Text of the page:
I actually love working in the industry, I enjoy fixing things and making them work the way they are suppose to. But losing my old company and then watching this one rapidly disintegrate has worn me to a nub. I am looking to make a big change in my life. I need to go to a company that wants to do things right and I feel this is my chance to get the heck out of Kalifornia. I've had it with the PC crap, the taxes and living in what is becoming more and more a Socialist over-regulated society.

I want to live in the land of the free, and with my business Texas looks like the place to go. I have started perusing the industry sites for an Operator's position around Dallas (I'm a little leery of the Gulf coast and hurricanes). If anyone knows someone in the oil biz, I'm a dedicated worker with 2 sick days in the last 5 years and I usually have to be told to take my vacation or lose it.

I fell better getting this down, but I gotta go back to work tomorrow.


GUYK said...

I was raised in the Carter County Oklahoma oil patch but left to join the USAF in 1960 and never really returned to it although I did roughneck some while I home on leave at various times.

Texas may be the place to try. I don't know. I do know that my relatives in Oklahoma tell me that it is tough to get hands for the pulling one wants that kind of back breaking work anymore but the Mexicans and I suspect if there ever was another drilling boom roughnecks would be hard to find.

My idea of retirement was a nice quiet pumping job ( lease operator) somewhere but those jobs were few and far in between when I retired the first time in 1983..the boom had busted and men who had been production foremen were pumping and the workover rigs were manned by ex pumpers who had no choice but to take whatever jobs in the patch they could find.

If I was a young man and wanted to stay in the oil production business I think I would take a hard look at the shale production In Colorado as well as up in Canada. Looks like it might be the oil business of the future. Some reports allow there are over two trillions of oil available for recovery in the oil bearing shale and sand that is just under the surface and is mostly strip mined. Sound interesting...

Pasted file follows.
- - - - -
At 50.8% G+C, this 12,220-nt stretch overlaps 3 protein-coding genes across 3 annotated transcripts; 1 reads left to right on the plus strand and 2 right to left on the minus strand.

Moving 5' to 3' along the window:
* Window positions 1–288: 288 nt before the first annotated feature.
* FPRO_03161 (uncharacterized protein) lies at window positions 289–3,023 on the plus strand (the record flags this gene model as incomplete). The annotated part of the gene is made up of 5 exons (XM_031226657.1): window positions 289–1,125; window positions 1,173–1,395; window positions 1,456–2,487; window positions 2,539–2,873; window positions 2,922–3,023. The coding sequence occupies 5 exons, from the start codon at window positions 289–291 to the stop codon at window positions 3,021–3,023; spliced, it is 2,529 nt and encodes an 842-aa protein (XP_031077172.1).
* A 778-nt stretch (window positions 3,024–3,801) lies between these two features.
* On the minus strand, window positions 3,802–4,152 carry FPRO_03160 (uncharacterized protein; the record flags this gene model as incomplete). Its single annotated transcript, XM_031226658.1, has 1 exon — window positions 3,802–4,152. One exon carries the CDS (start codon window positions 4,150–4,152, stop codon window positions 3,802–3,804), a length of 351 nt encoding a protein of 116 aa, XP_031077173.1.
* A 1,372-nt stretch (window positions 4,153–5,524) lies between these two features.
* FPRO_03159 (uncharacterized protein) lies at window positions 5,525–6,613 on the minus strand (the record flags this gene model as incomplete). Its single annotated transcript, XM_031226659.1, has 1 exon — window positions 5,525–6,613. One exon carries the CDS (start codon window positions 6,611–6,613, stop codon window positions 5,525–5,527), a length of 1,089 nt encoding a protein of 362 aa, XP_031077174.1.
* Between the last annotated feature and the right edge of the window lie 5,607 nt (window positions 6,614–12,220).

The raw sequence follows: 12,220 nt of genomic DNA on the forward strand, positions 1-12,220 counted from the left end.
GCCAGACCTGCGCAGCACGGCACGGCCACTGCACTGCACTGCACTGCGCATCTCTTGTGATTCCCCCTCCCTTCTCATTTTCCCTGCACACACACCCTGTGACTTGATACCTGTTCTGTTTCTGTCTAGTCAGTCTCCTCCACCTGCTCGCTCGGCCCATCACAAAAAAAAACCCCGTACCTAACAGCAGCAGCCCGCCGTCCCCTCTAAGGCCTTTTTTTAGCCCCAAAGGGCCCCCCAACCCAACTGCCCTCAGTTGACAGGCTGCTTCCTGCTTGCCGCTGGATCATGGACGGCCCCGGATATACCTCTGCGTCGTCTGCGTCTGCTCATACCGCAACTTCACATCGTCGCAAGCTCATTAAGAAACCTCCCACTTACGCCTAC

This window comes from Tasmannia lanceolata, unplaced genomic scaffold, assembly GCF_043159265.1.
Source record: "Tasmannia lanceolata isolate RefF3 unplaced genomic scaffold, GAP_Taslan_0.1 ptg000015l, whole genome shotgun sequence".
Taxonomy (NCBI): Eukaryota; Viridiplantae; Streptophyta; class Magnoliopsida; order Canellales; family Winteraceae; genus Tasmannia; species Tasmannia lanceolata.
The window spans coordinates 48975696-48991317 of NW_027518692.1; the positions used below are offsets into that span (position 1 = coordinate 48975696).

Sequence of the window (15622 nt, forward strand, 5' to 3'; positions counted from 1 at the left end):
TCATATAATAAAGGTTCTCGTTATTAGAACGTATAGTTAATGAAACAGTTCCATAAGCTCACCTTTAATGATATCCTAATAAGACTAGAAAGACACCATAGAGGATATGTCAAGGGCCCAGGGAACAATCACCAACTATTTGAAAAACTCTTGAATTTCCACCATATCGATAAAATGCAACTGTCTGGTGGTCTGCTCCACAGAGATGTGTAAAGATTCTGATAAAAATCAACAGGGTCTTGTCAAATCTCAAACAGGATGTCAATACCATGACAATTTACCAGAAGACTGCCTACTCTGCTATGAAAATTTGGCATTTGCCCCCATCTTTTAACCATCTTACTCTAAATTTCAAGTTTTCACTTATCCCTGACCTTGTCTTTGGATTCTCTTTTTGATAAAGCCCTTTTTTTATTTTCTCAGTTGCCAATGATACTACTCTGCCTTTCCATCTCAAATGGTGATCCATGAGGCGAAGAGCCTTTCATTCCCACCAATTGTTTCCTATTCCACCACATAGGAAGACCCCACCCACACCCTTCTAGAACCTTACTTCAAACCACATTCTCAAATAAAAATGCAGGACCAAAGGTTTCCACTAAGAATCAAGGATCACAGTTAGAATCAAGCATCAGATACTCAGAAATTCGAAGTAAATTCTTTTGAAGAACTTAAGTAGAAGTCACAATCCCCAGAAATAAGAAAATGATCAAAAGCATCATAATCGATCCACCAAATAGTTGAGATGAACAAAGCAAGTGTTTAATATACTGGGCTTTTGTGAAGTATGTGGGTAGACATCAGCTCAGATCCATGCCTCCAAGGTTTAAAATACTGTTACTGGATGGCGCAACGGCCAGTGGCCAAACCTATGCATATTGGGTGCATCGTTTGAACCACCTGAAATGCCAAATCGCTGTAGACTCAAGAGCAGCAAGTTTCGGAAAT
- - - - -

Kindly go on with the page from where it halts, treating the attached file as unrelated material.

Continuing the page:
SoCalOilMan said...

I've looked at Colorado and Canada, they are suppose to be begging for anyone with any experience. The only problem I have with going there is that I'm 6'3" and 140 pounds of southern California boy, and I'm freezing when it gets down to 50 degrees. The idea of highs in the 10's makes me wonder if I could survive even a year there.

GUYK said...

Yeah, I know what you mean about the cold. I was 6'2" and 220 pounds when I hit Great Falls Montana in the middle of January at -43F degress. That is 43 below zero and 75 degrees below freezing. But we soon got used to it although I don't think my old aching bones could take it now.

You might check out the Gulf coast. I expect to see some more drilling there before long. The price of crude is to the point now that the enviro-nuts are gonna be overruled. The geologists allow that there is a lot of recoverable crude laying off the west coast of Florida about a 100 miles. I would like to see an oil boom here.